As CES approaches in January, brands, agencies, and sellers are preparing to converge at the massive show to examine the newest innovations in consumer technology hardware, content, tech delivery systems and more. StoryTech, a company that provides solution recommendations to brands, agencies and content companies including Fox Broadcasting, and Samsung,, develops a yearly watch list for attendees that serves to frame the show and provide direction on how to leverage new products and technology for their own business success.
“For storytellers, brands, or anyone communicating a proposition, everything now is a data opportunity,” says StoryTech Managing Partner Lori Schwartz. “For instance, why should content creators care about 3D printing? Here’s why: not only will it affect the operational side of what you do when it comes to product manufacturing, but it can also inform your thinking around partnerships with brands and how it can be part of a bigger story; for instance, if you’re Polaroid, you might think about developing 3D picture frames. Or big fans of Family Guy might want to print out their favorite poses of Peter. These technologies will impact people’s paths. And it’s important for ad agencies to understand what’s happening at CES so they can position themselves as thought leaders.”
Exclusive to Cynopsis, here’s what to expect in Las Vegas from January 6-9, 2015, courtesy of StoryTech’s Lori Schwartz.
Mega-Trend: “The Internet of Me”
If the “Internet of Things” is all about the interconnection of identifiable computing devices within a larger network, then the big promise of 2015 is the Internet of Me…connections that increasingly anticipate consumers’ needs based upon known and predicted behaviors, and solutions that are in play to simplify, protect, and enhance their worlds. 2015 is the year the cloud sits at the center, connecting all “lifeworks” together.
Trend: A Transactional Life
The world of commerce serves as a categorical example of how everything is beginning to orient around personal IDs — from beacons to mobile payments to privacy — and what that means for consumers’ digitally-connected lives.
“This is about much more than mobile payment,” says Schwartz. “This will be about the transaction of anything. For example, I walk into a store and they already know my size. Or when I come home, my TV or tablet will know what I like to watch so I may get a message on my screen that will say, ‘I bet you’re in the mood for a feel-good movie.’ And then I’ll order it.”
“For storytellers, brands, or anyone communicating a proposition, everything now is a data opportunity.”
Trend: Touched By A Sensor
In 2015, wearables graduate from being chunky, plastic bracelets that track our calories to a more meaningful push into areas such as wellness, security and entertainment, all while gaining connective power as they grow in number and kind. The “Little Data” that’s generated daily will help define decisions that impact everyone’s lives.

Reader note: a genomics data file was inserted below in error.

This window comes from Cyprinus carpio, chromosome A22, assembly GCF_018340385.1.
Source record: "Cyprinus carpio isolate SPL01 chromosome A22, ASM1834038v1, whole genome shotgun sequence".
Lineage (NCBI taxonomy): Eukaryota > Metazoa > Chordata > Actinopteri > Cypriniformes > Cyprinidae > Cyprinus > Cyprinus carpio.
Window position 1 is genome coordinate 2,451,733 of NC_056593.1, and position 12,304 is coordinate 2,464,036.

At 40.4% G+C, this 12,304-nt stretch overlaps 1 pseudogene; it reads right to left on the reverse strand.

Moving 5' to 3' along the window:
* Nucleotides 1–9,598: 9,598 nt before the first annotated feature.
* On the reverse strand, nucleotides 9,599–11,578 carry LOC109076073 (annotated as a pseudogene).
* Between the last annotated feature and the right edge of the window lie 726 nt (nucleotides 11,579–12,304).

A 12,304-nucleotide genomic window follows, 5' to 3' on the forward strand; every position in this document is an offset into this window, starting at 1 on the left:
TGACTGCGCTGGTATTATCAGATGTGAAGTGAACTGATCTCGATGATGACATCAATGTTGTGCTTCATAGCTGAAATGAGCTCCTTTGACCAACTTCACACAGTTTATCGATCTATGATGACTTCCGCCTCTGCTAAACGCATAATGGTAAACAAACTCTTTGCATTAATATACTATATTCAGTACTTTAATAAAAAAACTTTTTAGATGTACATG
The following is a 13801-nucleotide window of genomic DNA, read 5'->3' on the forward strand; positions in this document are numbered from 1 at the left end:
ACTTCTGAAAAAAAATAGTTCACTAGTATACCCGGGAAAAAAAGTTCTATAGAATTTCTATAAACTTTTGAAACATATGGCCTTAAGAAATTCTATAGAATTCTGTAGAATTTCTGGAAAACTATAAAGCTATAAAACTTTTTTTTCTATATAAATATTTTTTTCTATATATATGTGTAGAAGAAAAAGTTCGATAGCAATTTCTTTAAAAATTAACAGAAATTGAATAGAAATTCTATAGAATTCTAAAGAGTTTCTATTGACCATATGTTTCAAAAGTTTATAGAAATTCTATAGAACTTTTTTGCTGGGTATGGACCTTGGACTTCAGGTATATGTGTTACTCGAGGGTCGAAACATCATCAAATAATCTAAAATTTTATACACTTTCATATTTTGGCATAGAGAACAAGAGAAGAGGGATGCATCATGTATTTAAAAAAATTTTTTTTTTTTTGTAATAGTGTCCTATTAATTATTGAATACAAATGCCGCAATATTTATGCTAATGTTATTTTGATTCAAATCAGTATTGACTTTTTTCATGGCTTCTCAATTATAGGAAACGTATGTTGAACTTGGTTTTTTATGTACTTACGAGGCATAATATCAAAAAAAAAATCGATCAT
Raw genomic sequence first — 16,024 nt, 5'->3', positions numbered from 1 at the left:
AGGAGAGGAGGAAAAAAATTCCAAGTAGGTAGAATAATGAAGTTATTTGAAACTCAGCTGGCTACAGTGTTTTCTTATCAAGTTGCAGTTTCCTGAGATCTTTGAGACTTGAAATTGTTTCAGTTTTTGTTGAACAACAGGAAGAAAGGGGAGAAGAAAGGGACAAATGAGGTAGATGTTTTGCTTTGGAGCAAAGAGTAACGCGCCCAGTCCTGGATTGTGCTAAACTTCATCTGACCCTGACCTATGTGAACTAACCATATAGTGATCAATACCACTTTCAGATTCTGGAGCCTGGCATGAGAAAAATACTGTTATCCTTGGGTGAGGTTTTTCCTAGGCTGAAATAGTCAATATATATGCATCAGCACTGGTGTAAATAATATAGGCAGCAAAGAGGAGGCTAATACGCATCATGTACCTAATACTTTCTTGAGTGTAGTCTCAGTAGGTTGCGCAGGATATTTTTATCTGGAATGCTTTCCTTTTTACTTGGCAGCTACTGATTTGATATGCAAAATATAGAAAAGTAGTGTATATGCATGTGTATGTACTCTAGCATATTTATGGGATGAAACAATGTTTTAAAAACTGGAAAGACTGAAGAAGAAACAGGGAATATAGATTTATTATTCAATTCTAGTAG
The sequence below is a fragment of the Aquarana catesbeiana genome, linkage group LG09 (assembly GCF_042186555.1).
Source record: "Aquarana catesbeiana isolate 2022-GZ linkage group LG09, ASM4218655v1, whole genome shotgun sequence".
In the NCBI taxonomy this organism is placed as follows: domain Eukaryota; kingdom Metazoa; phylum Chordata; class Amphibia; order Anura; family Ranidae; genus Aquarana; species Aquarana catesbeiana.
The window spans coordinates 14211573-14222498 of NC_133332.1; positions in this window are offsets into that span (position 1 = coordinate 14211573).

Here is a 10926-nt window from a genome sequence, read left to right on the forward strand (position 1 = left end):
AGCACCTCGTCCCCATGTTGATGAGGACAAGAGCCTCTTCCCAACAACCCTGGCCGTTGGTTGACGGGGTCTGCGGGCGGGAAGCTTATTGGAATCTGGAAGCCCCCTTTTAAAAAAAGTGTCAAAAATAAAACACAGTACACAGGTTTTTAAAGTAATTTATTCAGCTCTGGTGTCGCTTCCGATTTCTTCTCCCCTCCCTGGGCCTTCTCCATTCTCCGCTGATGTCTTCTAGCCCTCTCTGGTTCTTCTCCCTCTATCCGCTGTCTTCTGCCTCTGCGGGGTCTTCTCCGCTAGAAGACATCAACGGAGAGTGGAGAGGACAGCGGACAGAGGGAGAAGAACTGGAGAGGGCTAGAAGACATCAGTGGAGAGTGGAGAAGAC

“Why can’t data become a piece of content?” asks Schwartz. “What if we started looking at the data of the American Idol judges to see how they really felt about the contestants? It would be like biofeedback, so we will know in advance which kind of performances they’re likely to respond best to. Or take five ‘Idol’ audience members, and grow fans around them according to their likes and dislikes. If entertainment is a reflection of our culture, then movies like Her and even Big Hero 6 indicate that this kind of thing will be a part of our future.”
Trend: The Modern Millennial Factor
It’s been said that Gen X was the lost generation. No such accusation can be leveled against Gen Y, as their sense of social responsibility, group problem-solving, and digital nativity are impacting billion-dollar businesses in big ways and transforming our culture across all demographics in ways we could have never predicted.
“Through all the data, we will see the whole path play out…. Location-based solutions will let us cap it all off.”
Trend: Yours, Virtually
If the world is already well on its way to being digitized, then 2015 is the year it increasingly becomes more virtual, more customizable and ultimately more personal — with areas such as immersive gaming and virtual reality content experiences leading the charge.
“Media companies should pay attention to this most, because all screens will be much more aware of where their viewers are,” says Schwartz. “If I’m at Starbucks, I only have time to watch something short like a trailer or a unique 5-minute webisode. But if I’m at home, I can watch something that’s an hour. Either is a great opportunity for sponsorships. Through all the data, we will see the whole path play out…. Location-based solutions will let us cap it all off.”
Trend: Content Gets Down to Business
With the specter of mass cord-cutting looming on the horizon, content makers and brands are being forced to fundamentally reconsider their development and distribution models, and how to thrive in a digitally-disrupted environment.
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